As seen in the image above, I have my radial filter around my elephant with a feather set to 40%. This feather will eliminate any hard lines that will be visible at 0% due to the adjustments I will make. The green area is my overlay and this is where my adjustments will affect the image.
Take notice of how fine my adjustments were to enhance the sky ever so slightly.
I then added a new radial filter, selected the invert box (bellow feather) as this will allow me to now make adjustments to the area inside the circle.
I would like to lift the shadows, exposure and clarity on the elephant and not on the area around him, I can fix that. Look at the top right, below all the localized tools, I selected the brush WITHIN the radial filter. (Mask : New | Edit | Brush)
Once you have selected brush, you will now be able to to add more of this tool in areas outside of the filter or remove some of the overlay by pushing and holding alt (on mac)/ options (on windows), left clicking and painting over the areas you want to deselect.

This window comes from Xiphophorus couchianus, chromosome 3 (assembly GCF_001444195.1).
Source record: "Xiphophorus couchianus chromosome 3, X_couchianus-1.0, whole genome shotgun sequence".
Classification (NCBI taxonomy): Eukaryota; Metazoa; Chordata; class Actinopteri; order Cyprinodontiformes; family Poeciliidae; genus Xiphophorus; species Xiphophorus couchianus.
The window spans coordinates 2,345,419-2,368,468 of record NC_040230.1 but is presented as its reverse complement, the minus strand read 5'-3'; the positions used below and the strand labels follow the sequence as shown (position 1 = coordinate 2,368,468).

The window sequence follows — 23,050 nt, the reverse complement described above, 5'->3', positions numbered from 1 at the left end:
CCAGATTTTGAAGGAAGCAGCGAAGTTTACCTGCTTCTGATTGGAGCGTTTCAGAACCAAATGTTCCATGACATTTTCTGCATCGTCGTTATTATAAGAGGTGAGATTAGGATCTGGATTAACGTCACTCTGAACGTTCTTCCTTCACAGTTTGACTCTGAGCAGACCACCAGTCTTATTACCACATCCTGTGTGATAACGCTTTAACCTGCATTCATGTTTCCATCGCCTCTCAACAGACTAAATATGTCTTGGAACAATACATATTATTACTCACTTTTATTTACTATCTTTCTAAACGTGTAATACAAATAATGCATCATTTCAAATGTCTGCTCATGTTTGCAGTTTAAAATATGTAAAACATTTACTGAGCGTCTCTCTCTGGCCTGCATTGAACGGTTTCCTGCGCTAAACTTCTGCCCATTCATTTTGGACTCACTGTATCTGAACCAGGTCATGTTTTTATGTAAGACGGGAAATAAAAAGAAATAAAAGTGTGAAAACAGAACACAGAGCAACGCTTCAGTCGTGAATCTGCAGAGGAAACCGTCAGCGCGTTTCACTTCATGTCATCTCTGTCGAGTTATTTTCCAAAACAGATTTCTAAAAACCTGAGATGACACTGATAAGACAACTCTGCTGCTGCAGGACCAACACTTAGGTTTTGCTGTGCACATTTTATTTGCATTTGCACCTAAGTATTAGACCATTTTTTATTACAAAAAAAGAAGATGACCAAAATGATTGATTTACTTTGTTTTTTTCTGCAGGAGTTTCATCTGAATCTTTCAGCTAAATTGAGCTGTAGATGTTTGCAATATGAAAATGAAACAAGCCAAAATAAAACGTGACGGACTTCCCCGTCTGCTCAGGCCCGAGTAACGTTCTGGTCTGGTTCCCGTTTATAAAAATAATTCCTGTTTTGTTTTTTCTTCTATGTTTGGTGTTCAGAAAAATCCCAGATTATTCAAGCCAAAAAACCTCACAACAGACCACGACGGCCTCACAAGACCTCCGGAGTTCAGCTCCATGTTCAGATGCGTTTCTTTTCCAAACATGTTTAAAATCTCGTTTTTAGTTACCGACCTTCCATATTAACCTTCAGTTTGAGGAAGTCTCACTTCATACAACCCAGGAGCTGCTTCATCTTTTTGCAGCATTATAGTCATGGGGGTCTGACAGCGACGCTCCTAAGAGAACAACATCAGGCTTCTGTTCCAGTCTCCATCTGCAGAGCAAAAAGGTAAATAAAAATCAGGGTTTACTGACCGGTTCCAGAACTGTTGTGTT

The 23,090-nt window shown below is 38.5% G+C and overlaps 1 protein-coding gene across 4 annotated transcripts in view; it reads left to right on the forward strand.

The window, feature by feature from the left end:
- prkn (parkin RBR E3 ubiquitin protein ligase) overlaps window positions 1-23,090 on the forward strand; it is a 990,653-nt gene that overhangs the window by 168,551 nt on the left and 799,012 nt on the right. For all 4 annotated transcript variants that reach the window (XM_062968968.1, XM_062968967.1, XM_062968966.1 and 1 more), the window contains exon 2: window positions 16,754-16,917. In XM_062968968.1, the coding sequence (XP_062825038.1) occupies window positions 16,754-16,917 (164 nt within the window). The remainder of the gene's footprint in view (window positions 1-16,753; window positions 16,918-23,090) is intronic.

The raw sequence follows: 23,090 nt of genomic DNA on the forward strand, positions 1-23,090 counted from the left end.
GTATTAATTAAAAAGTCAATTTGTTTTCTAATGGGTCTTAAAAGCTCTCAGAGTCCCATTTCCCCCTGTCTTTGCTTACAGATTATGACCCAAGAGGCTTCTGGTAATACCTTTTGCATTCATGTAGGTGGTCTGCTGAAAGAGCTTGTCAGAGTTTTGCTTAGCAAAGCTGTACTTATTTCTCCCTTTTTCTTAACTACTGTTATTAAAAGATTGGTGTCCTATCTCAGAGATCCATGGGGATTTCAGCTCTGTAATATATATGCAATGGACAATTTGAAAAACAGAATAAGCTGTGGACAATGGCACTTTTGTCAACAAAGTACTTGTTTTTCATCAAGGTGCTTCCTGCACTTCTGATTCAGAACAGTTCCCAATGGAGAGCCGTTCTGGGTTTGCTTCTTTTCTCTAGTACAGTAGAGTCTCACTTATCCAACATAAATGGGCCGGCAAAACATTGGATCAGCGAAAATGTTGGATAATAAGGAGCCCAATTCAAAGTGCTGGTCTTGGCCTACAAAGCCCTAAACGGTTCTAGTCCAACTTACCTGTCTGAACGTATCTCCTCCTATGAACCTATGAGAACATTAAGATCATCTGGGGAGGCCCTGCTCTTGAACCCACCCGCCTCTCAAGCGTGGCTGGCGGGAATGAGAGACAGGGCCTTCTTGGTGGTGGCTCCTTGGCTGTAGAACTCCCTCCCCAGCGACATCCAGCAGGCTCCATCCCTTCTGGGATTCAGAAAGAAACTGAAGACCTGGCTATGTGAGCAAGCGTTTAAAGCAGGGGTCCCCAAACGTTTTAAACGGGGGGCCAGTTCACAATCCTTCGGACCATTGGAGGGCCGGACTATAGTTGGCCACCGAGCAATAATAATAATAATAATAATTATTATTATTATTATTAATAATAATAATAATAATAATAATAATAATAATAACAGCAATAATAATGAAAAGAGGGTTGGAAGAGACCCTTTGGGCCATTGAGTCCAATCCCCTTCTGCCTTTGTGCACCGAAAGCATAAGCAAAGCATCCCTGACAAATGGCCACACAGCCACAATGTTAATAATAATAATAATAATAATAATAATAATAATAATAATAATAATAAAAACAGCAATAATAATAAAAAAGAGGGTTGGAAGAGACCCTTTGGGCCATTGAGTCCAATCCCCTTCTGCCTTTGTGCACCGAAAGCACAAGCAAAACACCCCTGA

Now that the areas I do not want to make any changes to have been removed, adjustments to lift some more shadows and clarity can now be made to the elephant.
With that done, the image is complete, the image below will show you the major difference these slight edits have made to this image.
The Final Result
A perfectly usable image right? But I bet you never guessed this when you first saw the RAW file.
To conclude, understanding how certain tools work in Lightroom will not only be beneficial to your workflow but also assist you in the field in order to 'shoot for processing' purposes. What I mean by this is that, I know that if I were to expose for the sky my elephant will be dark BUT by ensuring that my histogram was not 'burnt' and knowing that I could pull the shadows/detail back out, I managed to see this image in my head before I took the shot.
Thank you for taking the time to read this blog, I do hope that you have learnt something from it. If you have any questions regarding this or anything else in Lightroom, feel free to leave us this question in the comments below.
Until next time;